Gratitude, Covid-19 and me

Savannah Erasmus/May 14, 2020

The Covid-19 pandemic has been a challenge for us all.

We have all been in this together since BC declared a public healthy emergency on March 17th. Regular life as we have all known, was put on hold as the province worked to control the spread.

I started a new position in Indigenous health communications the week before the emergency. It was overwhelming and exhausting, but I kept reminding myself that while everything was uncertain and difficult, I was grateful for the new job, front line workers, my family, stand up comedy specials on Netflix and many many other things. Without knowing it, I was practicing gratitude everyday and it made everything easier as time went on.

A study by UC Berkeley confirms that expressing gratitude improves mental health over time, decreases negative emotions, and has lasting effects on the brain without being externally expressed.

By asking ourselves, “what am I grateful for?” we have the power to improve our mental well-being according to UC Berkeley’s 2017 study.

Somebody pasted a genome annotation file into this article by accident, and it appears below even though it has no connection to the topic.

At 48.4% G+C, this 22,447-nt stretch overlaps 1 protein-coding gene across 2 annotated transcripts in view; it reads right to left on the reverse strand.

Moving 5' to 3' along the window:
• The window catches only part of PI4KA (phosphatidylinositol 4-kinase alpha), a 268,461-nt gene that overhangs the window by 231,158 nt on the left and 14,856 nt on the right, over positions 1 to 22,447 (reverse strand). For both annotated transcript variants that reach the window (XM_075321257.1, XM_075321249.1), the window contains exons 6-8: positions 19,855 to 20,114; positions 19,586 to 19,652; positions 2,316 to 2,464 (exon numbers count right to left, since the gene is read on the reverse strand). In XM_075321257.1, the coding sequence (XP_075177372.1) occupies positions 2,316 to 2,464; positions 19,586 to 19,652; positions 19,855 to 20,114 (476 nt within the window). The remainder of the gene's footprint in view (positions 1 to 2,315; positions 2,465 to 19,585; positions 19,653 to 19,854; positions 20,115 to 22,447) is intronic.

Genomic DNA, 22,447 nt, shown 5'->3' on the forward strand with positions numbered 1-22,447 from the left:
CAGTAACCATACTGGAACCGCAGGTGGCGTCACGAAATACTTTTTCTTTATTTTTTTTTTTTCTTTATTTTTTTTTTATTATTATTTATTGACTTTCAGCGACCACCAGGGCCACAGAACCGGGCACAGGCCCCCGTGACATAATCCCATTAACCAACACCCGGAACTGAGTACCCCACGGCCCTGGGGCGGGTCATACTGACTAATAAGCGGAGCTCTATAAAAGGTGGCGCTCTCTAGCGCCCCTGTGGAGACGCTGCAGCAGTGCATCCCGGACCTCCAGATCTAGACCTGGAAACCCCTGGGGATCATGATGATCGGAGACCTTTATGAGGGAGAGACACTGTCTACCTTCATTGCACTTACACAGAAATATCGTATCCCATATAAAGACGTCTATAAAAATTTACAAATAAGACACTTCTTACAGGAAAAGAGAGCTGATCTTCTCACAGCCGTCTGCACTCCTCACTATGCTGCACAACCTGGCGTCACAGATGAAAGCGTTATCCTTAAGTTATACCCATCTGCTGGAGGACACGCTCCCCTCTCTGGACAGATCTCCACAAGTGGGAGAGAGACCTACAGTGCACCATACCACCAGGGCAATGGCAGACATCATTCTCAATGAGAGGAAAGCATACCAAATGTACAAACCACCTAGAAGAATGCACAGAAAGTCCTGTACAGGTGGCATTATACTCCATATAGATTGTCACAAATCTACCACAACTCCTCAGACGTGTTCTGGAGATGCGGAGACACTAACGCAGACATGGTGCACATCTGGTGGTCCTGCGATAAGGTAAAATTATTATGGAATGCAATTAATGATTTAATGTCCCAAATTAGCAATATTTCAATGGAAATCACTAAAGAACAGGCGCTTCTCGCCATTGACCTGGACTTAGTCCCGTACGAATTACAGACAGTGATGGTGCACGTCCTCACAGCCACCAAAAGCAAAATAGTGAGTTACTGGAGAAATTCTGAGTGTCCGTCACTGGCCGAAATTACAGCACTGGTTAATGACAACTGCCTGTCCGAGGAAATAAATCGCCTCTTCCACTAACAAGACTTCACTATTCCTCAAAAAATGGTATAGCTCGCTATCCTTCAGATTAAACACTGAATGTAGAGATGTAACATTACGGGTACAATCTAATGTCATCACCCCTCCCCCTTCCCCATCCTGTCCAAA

“I’m really grateful for my community, I think that is the number one thing. That includes my friends, family, and the people around me who are really taking this seriously and putting in the effort to socially distance.” Claudia Ballarte, behavioral neuroscientist

While I internally expressed my gratitude, I thought it was important to check in on my community.

I interviewed multiple friends and colleagues who shared similar sentiments: gratitude for front line workers, the ability to work from home, sunshine and more.

“I’m grateful that I live in such a beautiful place and that there is a bright blue sky. Thats what I am grateful for, and beautiful friends.” Jackie Hoffart, communications professional

Michelle Nyugen, a local artist in Vancouver who is also my roommate says she is grateful for cats, chickens, dogs, sunshine and the people she loves.

The covid-19 pandemic is not over yet, but expressing gratitude internally or externally has the power to improve your mental well-being in isolation.

My interviewees all expressed gratitude for sunshine and blue skies.
(Pixabay)